…because the style of meeting they suggested, that I finally saw for its value, isn’t just a meeting of the management minds behind closed doors. And I was used to running the show without input from…well…anyone.

Annual planning meetings go deep into your company’s operations…and, they include everyone.

That’s right. Everyone.

So, the 2021 Creative Roots High Involvement Annual Planning meeting included every member -18 employees and 4 owners – of the Creative Roots team.

Why?

Because I want my entire team to be heard, to feel a part and to think like owners by discussing the same information that actual owners do.

And, I want to hear from the people who are actually out there delivering the services we promise to our customers.

So, every year we dedicate – in the months before our HIP – time to prepare by gathering data, scheduled team discussions, individual surveys, etc before our near end of the season day offsite where we really get into it.

If you’re the founder – or one of the owners – of a company and in the first year(s) of “practicing” this huddle the can be a day of discomfort. It can be a day spent learning about things that went wrong onsite or behind the scenes. If you’ve built a team of problem solvers there will be events that you may or may not want to see in the rearview mirror.

You might hear criticism of your management style, learn about dysfunctional teams, examples of waste that were made up but shouldn’t have happened in the first place.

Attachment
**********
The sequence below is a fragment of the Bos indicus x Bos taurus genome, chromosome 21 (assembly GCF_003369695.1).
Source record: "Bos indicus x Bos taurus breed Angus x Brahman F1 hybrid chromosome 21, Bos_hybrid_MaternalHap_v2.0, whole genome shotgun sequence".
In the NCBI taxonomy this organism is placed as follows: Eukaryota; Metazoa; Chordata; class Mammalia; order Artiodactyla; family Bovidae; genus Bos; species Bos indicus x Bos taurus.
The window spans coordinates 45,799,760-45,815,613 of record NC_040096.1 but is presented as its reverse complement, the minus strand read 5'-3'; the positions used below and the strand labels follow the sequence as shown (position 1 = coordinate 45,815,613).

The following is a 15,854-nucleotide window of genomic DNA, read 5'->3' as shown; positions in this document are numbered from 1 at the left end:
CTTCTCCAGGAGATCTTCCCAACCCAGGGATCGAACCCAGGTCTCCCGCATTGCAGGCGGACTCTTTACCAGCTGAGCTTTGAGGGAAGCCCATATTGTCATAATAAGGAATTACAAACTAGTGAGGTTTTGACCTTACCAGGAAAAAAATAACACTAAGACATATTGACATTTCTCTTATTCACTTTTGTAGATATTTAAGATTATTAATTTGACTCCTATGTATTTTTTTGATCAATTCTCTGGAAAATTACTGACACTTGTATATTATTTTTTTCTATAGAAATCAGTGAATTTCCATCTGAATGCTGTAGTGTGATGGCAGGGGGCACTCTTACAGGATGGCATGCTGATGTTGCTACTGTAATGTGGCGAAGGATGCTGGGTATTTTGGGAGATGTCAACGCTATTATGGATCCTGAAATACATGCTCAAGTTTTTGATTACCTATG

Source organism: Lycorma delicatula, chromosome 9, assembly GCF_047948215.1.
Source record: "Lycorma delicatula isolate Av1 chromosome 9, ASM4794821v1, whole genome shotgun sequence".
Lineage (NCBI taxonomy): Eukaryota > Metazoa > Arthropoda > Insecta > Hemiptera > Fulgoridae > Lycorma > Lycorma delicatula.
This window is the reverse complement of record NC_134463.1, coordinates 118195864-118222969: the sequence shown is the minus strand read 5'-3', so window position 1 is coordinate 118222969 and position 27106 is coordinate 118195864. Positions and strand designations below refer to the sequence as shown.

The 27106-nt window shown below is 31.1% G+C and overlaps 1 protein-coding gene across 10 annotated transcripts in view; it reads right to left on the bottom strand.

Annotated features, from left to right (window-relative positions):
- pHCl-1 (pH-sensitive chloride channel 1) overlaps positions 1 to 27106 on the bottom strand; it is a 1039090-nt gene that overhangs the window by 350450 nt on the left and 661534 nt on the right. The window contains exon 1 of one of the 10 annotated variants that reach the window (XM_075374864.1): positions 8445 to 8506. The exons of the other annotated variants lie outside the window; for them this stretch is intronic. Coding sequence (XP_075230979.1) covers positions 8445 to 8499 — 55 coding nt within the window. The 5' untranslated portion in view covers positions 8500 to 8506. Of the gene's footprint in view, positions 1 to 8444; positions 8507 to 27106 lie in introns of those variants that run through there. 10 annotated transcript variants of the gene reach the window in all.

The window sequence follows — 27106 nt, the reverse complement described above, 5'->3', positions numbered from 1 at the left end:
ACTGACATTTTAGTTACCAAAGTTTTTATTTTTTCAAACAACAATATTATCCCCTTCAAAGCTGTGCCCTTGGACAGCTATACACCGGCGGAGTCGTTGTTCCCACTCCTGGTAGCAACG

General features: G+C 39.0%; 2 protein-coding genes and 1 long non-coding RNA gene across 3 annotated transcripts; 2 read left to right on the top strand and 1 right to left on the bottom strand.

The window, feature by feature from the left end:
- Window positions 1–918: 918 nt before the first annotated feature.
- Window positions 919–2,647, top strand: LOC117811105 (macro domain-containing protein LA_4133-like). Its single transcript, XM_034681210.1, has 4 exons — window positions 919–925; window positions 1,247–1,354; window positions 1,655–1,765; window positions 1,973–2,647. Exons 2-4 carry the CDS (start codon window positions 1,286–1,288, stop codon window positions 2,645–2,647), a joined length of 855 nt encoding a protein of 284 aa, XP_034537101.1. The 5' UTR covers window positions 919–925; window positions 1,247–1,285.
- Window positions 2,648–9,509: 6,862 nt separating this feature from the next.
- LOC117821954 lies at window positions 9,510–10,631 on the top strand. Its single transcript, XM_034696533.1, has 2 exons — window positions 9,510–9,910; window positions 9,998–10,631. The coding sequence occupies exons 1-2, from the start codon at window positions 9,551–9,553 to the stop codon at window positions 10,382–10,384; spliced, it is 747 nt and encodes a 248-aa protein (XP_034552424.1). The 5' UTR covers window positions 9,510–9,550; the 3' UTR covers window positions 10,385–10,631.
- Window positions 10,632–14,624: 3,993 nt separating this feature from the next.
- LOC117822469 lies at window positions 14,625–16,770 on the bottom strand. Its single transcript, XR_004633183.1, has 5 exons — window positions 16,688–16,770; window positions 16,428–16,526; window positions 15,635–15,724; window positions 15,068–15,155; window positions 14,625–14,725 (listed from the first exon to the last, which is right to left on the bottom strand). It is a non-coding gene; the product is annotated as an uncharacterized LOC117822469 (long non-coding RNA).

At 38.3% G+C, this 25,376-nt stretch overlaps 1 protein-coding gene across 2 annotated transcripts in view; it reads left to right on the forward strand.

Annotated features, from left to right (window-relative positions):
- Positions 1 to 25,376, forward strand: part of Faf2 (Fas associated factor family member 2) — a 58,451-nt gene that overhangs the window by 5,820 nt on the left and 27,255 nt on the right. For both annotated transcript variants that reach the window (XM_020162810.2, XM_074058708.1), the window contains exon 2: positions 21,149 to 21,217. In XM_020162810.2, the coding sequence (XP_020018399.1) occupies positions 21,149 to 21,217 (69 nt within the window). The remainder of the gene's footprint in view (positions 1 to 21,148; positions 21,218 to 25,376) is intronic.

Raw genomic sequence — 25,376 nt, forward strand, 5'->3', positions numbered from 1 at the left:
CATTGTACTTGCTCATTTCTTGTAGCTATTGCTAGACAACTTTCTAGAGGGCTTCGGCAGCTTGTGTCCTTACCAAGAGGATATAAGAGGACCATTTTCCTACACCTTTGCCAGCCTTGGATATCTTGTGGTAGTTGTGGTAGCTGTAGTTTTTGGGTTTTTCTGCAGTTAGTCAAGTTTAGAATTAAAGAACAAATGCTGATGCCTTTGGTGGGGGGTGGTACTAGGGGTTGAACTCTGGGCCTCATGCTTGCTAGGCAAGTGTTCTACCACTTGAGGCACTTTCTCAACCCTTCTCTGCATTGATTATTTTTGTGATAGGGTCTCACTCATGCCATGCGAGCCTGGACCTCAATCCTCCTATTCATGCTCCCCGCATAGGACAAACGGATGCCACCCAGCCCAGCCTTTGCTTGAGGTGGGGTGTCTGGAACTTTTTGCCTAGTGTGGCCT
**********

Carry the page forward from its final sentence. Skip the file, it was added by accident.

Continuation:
But, like with anything you practice, the results get better and better. Especially if you’ve created a structured, safe environment and made the desired outcomes clear, everyone will understand that this is an opportunity to look back…

…and then look forward armed with all the information your company needs to put together the coming years strategic plan.

And then you all move forward together…

What are the elements of a good planning meeting?

If you’ve been running your landscaping business day-to-day in survival mode, like I was for years, you might not even have regular staff meetings on your radar, never-mind an all inclusive annual planning meeting.

But every company, no matter the size, should be taking time every year to evaluate the past season and make plans for the season ahead…

Every leader and every team will be different, but here are some of the elements we include in our high involvement planning meetings that keep the ground fertile for engagement and growth.

In a nutshell our HIP meeting exists to: